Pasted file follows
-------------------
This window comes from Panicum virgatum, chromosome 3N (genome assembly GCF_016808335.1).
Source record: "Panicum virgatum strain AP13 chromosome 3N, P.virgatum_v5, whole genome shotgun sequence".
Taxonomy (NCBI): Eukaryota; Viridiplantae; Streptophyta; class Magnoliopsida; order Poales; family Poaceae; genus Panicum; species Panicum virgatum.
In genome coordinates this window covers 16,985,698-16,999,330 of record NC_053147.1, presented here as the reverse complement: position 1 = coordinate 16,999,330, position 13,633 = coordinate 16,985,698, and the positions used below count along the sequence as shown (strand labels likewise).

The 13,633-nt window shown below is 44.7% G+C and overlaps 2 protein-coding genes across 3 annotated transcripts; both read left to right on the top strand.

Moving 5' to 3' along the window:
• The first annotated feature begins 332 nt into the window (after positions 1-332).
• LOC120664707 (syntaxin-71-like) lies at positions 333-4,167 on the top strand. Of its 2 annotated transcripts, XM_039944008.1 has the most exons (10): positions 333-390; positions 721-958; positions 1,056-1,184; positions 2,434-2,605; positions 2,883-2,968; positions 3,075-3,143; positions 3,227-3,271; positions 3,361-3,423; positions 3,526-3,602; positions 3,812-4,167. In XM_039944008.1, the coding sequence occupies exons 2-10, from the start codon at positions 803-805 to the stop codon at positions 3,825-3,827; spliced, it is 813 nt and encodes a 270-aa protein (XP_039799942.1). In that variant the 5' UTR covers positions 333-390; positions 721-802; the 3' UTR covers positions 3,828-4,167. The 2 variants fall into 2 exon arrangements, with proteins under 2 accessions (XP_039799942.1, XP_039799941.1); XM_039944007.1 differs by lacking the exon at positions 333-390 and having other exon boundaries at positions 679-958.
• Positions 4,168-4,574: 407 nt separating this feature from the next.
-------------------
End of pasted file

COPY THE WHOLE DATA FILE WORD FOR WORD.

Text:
This window comes from Panicum virgatum, chromosome 3N (genome assembly GCF_016808335.1).
Source record: "Panicum virgatum strain AP13 chromosome 3N, P.virgatum_v5, whole genome shotgun sequence".
Taxonomy (NCBI): Eukaryota; Viridiplantae; Streptophyta; class Magnoliopsida; order Poales; family Poaceae; genus Panicum; species Panicum virgatum.
In genome coordinates this window covers 16,985,698-16,999,330 of record NC_053147.1, presented here as the reverse complement: position 1 = coordinate 16,999,330, position 13,633 = coordinate 16,985,698, and the positions used below count along the sequence as shown (strand labels likewise).

The 13,633-nt window shown below is 44.7% G+C and overlaps 2 protein-coding genes across 3 annotated transcripts; both read left to right on the top strand.

Moving 5' to 3' along the window:
• The first annotated feature begins 332 nt into the window (after positions 1-332).
• LOC120664707 (syntaxin-71-like) lies at positions 333-4,167 on the top strand. Of its 2 annotated transcripts, XM_039944008.1 has the most exons (10): positions 333-390; positions 721-958; positions 1,056-1,184; positions 2,434-2,605; positions 2,883-2,968; positions 3,075-3,143; positions 3,227-3,271; positions 3,361-3,423; positions 3,526-3,602; positions 3,812-4,167. In XM_039944008.1, the coding sequence occupies exons 2-10, from the start codon at positions 803-805 to the stop codon at positions 3,825-3,827; spliced, it is 813 nt and encodes a 270-aa protein (XP_039799942.1). In that variant the 5' UTR covers positions 333-390; positions 721-802; the 3' UTR covers positions 3,828-4,167. The 2 variants fall into 2 exon arrangements, with proteins under 2 accessions (XP_039799942.1, XP_039799941.1); XM_039944007.1 differs by lacking the exon at positions 333-390 and having other exon boundaries at positions 679-958.
• Positions 4,168-4,574: 407 nt separating this feature from the next.